Fresh herbs are amazing. They bring a certain complexity and vibrance that you don’t find with the dried version, while also being something you at grow at home yourself.
The catch is working out how to use them. Fresh herbs aren’t as intuitive as dried ones. You need to be careful about when you add them to your recipe, to make sure you don’t ruin the flavors. You also need to think about how to preserve them.
Today, we’re interested in fresh sage. This aromatic herb comes from the same family as mint and has some familiar refreshing flavor notes. It’s also an unusual herb, as the leaves are fuzzy and feel a little like velvet. The herb is also easy to grow at home and can even be propagated from cuttings.
The fuzziness of sage leaves means it is most often used dried rather than fresh. Yet, it’s still worth learning how to use fresh sage. Why not get the most out of the herb if you have it?
Possible uses for sage include both sweet and savory applications, like sage ice cream, using sage in stock, making sage compound butter, and candying sage leaves. Sage brown butter recipes are common as well. These highlight the flavors of sage and allow it to be the base for many recipes.
How To Use Fresh Sage (13 Exciting Ways!)
Dried sage is most often used to flavor savory meals, yet fresh sage has its place too. It may even be a better choice in some situations.
One of the simplest approaches is to include fresh sage in your stuffing. Here, you’ll often be chopping the sage and combining it with other ingredients, like breadcrumbs, onion, lemon zest, and the like.
Some people even skip the stuffing entirely and just add fresh herbs directly into the chicken cavity. Doing so infuses the chicken with plenty of flavor, without requiring much effort. You could use a combination of herbs here or just sage on its own.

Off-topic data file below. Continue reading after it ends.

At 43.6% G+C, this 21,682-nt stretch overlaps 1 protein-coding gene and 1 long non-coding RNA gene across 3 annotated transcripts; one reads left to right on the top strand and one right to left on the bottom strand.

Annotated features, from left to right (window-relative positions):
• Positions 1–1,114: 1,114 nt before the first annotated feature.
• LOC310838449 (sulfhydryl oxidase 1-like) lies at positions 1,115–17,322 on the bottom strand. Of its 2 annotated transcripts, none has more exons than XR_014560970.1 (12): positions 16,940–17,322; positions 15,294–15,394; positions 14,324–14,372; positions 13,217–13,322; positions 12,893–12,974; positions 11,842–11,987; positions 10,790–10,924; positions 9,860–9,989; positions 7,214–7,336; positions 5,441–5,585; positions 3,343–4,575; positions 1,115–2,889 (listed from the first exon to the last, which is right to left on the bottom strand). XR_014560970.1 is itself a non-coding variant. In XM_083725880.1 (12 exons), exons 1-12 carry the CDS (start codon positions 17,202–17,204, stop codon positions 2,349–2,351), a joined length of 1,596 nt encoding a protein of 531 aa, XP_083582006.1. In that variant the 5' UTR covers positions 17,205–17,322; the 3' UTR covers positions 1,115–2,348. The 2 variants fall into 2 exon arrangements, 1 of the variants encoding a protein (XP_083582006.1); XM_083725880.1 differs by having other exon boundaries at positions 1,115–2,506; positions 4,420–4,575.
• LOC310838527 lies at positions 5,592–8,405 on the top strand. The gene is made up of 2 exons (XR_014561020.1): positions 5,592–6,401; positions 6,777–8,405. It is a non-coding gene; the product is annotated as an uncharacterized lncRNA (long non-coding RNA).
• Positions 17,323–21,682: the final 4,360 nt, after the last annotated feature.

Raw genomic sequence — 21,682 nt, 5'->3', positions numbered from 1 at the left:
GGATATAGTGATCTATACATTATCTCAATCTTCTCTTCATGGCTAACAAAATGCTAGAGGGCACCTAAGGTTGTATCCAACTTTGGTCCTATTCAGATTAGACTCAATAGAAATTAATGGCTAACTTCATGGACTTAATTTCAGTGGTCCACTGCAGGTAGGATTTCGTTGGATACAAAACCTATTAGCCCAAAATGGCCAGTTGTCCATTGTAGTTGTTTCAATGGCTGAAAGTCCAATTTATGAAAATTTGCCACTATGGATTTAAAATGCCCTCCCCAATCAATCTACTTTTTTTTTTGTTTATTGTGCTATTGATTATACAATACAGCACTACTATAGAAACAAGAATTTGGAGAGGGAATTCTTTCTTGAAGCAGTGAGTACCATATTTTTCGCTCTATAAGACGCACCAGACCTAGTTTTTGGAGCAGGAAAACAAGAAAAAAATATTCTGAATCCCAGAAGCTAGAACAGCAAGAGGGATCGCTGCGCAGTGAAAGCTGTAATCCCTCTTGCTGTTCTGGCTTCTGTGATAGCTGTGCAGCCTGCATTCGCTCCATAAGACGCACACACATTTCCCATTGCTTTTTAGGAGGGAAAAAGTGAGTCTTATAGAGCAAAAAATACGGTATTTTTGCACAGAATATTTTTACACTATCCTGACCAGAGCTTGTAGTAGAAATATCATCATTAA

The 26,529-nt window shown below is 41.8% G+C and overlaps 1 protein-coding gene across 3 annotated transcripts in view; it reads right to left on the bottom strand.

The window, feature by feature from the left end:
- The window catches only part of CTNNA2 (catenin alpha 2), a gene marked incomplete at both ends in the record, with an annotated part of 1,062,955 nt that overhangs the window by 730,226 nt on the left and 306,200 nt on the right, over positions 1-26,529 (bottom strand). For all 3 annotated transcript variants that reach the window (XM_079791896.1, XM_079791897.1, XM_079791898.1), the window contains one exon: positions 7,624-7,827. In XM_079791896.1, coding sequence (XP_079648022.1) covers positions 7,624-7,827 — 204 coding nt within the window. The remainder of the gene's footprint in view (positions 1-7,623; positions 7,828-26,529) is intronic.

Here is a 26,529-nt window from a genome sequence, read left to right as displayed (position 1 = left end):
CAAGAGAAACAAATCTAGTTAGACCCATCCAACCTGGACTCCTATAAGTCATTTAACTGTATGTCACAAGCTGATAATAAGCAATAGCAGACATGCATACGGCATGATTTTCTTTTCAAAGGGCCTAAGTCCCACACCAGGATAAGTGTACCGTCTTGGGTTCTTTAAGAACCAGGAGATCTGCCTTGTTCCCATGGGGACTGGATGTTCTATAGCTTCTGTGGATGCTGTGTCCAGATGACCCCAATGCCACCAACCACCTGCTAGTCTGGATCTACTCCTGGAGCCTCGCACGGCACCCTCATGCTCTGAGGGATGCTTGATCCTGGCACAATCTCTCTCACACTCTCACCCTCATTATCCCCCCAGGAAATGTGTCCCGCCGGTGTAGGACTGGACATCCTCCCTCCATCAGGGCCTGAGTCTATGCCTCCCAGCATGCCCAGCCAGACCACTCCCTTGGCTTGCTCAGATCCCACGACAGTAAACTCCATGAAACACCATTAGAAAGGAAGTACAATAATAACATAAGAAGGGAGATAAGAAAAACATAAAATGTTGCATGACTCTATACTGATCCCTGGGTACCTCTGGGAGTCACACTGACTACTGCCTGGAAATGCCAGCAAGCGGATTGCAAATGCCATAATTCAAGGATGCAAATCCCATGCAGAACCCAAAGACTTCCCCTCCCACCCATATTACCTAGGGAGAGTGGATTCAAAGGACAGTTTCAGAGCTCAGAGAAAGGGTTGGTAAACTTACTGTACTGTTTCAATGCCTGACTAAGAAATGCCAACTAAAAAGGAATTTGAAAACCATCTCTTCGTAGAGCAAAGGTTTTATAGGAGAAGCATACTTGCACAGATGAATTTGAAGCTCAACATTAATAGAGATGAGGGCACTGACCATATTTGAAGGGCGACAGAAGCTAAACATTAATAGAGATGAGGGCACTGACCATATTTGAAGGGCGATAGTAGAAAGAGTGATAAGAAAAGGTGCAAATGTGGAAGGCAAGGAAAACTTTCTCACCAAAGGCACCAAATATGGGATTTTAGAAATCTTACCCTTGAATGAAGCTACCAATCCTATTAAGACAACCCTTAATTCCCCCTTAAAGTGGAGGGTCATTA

Compound butter is one of the easiest ways to use fresh herbs. All you’re doing is softening the butter enough that it can be whipped, then mixing in chopped herbs.
Once the butter hardens again, you have a flavorful ingredient that you can use any time butter is called for. For example, you might use sage compound butter with roast vegetables or when you’re cooking steak.
You can make this treat with just sage and butter or create something much more complex. For example, one recipe includes rosemary, honey, and sea salt along with the sage. Another uses sage and roasted garlic.
The flavor of fresh sage works beautifully with the creaminess of scrambled eggs. This is also an easy recipe, as you’re just adding the fresh sage once the eggs have started cooking. You just need to take care to ensure you don’t burn the sage in the process.
Of course, if fresh sage goes well with scrambled eggs, it’s also going to work with most other egg dishes. For example, you can make Sage and Ham Baked Eggs in ramekins, which are a brilliant way to start your day. Why not experiment by adding fresh chopped sage to some of your egg recipes? You might be surprised by how well the idea works.
Homemade stock is healthier and tastier than broth from the store. It’s also versatile, as you can use whichever herbs you have on hand. Fresh sage is a fantastic ingredient here, especially if you combine it with other herbs, like rosemary and thyme.
You can even use fresh herbs in stock recipes that call for dried herbs. Be sure to use three tablespoons of the fresh herb for each tablespoon of dried in the recipe. That change in quantity is essential because dried herbs have a more intense flavor than fresh herbs.
This stock could then be used as the base of many soups, gravies, or sauces. You can even cook ingredients like quinoa in stock rather than water. Doing so infuses them with extra flavor, making your meal that much more delicious.
Try Sage Ice Cream
The flavors of sage make it a natural fit for savory dishes, like the ones from above. That said, sage does work with some sweet dishes as well – you just need to plan the recipe well. The trick is often to infuse other ingredients with the flavor of sage, rather than using the herb directly.
For example, when making ice cream, you can cook milk with fresh sage leaves. This gives the milk distinct sage tones that find their way into the ice cream.